Tuesday, 24 June 2014 09:12

How Do We Gain Executive Commitment?

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In today’s volatile business environment, executives are hesitant to spend precious cash on projects that will yield a significant return because they are somewhat concerned as to what might change tomorrow. Will a supplier close its doors? Will a customer be disrupted with a new ERP system implementation? Will a hurricane occur? Although I’m still seeing significant caution when it comes to “pulling the trigger”, I am seeing a substantial increase in inquiries about projects that could help move the business forward.

So, why is executive commitment important? The obvious answer is that without it, nothing will occur. However, it can be less clear that it sounds. Typically, Senior Leaders say they support “good-sounding” projects/ initiatives; however, they don’t support them when it comes to allocating time, money and resources – in essence, when it becomes difficult. If the executive has to negotiate cross-functional resources, it typically runs into roadblocks.

In my experience, it appears to the people in the organization that the Senior Manager has changed his/ her mind; however, that’s rarely the case. Think about it this way: in today’s volatile environment, what Senior Manager wouldn’t want as many projects implemented as quickly as possible (before something impacts it) which have the potential to improve the business? If there is no downside in voicing support and achieving these project results, why not?

Thus, the key to success in obtaining true Senior Management commitment is to present a full picture and obtain priorities. What’s the best path to achieve success? 1) Focus on results. 2) Focus on the pragmatic. 3) Specify what support is needed.

  1. Focus on results: It is common to become absorbed in interesting project sidebars “bells and whistles” – who wouldn’t want to talk about what interests them vs. what is on the critical path which might be considered boring? Thus, one of the first items to keep in mind is to stay focused on results.

    Which tasks are on the critical path? Which ones are most important to ensuring the results will be achieved? Are you thinking about the project outcomes? It is easy to get caught up in tasks, tasks, and more tasks and forgot about which ones are essential to achieving the project outcome. How will this initiative affect the bottom line? What intangible benefits can be realized? Make the benefits clear. Tie them to profit, cash flow etc. Ideally, present a return on investment.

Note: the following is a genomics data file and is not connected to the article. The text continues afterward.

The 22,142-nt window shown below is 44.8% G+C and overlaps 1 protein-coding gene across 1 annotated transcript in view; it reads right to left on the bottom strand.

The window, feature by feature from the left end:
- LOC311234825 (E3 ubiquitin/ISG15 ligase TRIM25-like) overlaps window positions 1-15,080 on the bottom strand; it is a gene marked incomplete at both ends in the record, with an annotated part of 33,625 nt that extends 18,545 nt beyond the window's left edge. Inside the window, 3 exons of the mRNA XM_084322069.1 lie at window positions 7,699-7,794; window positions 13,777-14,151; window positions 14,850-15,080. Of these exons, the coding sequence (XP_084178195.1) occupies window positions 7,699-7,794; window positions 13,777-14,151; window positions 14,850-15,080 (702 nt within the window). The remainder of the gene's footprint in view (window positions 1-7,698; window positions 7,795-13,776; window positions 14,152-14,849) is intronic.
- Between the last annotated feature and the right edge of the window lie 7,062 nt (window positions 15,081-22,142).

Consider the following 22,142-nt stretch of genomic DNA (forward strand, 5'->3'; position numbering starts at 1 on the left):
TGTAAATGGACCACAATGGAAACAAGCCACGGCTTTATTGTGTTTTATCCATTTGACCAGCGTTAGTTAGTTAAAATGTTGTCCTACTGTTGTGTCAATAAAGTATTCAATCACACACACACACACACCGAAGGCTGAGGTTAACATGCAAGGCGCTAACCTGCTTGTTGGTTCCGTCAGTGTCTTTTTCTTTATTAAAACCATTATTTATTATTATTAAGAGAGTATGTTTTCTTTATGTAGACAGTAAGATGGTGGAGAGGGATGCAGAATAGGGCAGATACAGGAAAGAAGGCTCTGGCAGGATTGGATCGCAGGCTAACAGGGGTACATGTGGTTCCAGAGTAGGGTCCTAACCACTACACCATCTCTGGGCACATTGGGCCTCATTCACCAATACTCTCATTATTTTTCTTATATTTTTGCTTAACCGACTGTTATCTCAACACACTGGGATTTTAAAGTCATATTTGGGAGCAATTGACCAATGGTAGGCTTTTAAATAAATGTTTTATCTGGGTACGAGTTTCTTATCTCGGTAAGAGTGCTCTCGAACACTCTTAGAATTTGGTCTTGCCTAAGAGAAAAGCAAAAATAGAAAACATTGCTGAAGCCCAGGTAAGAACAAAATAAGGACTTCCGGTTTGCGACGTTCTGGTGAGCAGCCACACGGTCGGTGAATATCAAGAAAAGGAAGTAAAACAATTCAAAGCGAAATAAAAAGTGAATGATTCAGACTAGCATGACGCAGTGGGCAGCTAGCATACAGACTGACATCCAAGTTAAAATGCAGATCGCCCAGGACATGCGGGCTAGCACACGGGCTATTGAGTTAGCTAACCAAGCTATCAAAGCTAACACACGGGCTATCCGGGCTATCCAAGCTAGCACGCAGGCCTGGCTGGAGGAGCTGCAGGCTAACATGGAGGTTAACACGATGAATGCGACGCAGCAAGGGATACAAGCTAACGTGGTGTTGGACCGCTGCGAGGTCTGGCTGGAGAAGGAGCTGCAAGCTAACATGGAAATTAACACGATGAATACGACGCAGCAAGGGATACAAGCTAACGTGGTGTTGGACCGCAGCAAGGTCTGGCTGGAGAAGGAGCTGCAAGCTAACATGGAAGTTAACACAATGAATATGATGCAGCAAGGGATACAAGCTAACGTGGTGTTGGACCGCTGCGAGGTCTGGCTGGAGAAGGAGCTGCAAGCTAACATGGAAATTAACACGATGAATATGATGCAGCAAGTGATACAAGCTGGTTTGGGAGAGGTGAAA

2. Focus on the pragmatic: In today’s environment, pragmatic is back in style! Is it tangible? Reasonable? Attainable? Can it be achieved within a reasonable period of time? In my experience, clients have become interested in ensuring the project is doable as the results are essential to their success.

    It seems like this would have always been the case; however, in the boom years, it was less interesting as the business did well even if not all projects achieved results. For example, if the project required negotiation with other departments, they would subconsciously choose to ignore that issue and do the best that could be done without addressing the “hard issue”. In today’s environment, every project is critical to personal and professional success.

    Focus on tangible improvements. Time is of the essence and resources are scarce; they cannot be wasted on potential projects that have a 20% chance of delivering pragmatic results. Knowing it has a 20% chance of success might be a challenge. Take a step back. Fully understand the project goals. Are they tangible? Does the project plan seem like it is actionable and doable? If not, revise them. Don’t just push out dates because you are concerned with the action items are achievable. Instead, think about options. Do you need every step? Do they all need full focus? Develop a tangible plan.

  3. Specify what support is needed: In today’s environment of lean resources, one of the keys to success in obtaining Senior Management commitment is to present the entire picture, including the support required (time, money, resources) to deliver your idea or project. Have you provided a picture of the project’s priority vs. other tasks/ projects? Be upfront. Do not avoid the tough issues; instead, work to improve your presentation skills so that you can be successful in asking for support and giving senior managers a heads up.

Senior Management commitment is #1 to successfully delivering any initiative. Why not start by focusing effort there?

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Lisa Anderson

Lisa Anderson, President of LMA Consulting Group, Inc., www.lma-consultinggroup.com, is a senior supply chain and operations executive and management consultant. To sign up for her free monthly newsletter containing tips and techniques for improving business performance, click here. She can be reached at 909-630-3943 or landerson@lma-consultinggroup.com

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